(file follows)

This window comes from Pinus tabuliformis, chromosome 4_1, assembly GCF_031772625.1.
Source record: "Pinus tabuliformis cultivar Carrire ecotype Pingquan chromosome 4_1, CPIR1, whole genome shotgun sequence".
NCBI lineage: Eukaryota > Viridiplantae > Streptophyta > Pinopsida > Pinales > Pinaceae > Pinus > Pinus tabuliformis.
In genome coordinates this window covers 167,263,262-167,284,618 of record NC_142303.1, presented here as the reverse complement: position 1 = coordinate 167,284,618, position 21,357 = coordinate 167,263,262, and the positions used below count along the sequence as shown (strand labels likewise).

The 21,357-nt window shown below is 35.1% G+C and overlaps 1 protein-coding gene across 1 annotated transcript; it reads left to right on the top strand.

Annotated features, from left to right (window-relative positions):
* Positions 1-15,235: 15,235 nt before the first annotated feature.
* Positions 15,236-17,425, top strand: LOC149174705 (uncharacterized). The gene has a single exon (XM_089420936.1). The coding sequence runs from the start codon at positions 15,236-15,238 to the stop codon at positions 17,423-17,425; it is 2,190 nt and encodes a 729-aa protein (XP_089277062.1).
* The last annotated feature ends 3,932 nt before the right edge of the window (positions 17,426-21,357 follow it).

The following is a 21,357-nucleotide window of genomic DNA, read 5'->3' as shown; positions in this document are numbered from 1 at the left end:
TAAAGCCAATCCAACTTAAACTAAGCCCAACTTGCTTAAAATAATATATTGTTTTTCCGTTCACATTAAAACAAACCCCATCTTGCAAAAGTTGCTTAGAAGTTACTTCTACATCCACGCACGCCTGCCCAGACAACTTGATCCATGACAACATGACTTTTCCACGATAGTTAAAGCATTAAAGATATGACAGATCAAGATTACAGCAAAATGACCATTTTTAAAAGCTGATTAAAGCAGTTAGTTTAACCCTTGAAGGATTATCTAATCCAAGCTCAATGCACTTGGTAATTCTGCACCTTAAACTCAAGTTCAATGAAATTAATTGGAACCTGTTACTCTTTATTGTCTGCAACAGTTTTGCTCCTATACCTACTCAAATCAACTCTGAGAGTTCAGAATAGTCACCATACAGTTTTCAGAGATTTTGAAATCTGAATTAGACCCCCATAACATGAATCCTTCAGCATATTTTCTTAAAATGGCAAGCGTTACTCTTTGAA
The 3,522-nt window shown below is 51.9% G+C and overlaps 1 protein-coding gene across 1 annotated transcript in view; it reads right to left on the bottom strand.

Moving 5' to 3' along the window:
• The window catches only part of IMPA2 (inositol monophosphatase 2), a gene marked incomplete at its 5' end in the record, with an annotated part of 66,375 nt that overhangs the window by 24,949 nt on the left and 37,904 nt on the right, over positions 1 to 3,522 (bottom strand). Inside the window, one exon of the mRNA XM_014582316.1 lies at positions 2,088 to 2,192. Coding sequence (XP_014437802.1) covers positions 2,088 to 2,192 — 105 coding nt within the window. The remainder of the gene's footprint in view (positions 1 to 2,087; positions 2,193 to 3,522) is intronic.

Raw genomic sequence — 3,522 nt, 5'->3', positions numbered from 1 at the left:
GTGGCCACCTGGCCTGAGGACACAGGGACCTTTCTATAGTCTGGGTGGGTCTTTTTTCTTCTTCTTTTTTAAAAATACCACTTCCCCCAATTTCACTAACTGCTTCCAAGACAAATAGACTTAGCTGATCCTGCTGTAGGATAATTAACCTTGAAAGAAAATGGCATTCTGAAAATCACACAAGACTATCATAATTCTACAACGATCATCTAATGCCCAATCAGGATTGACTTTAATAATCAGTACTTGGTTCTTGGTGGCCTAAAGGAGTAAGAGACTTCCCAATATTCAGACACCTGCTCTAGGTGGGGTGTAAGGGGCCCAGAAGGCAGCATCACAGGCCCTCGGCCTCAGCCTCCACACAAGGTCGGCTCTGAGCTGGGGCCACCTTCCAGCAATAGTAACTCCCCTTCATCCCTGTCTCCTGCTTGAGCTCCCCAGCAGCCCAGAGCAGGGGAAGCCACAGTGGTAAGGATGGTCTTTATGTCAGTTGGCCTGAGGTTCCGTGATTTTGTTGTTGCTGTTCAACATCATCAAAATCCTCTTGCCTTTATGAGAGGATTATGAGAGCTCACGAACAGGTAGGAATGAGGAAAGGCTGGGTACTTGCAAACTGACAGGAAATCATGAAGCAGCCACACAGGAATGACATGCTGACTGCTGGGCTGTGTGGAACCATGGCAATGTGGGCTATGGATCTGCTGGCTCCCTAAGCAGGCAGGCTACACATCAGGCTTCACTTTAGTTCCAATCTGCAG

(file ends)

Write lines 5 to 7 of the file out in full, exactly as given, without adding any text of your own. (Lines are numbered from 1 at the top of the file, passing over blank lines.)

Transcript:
The 21,357-nt window shown below is 35.1% G+C and overlaps 1 protein-coding gene across 1 annotated transcript; it reads left to right on the top strand.

Annotated features, from left to right (window-relative positions):
* Positions 1-15,235: 15,235 nt before the first annotated feature.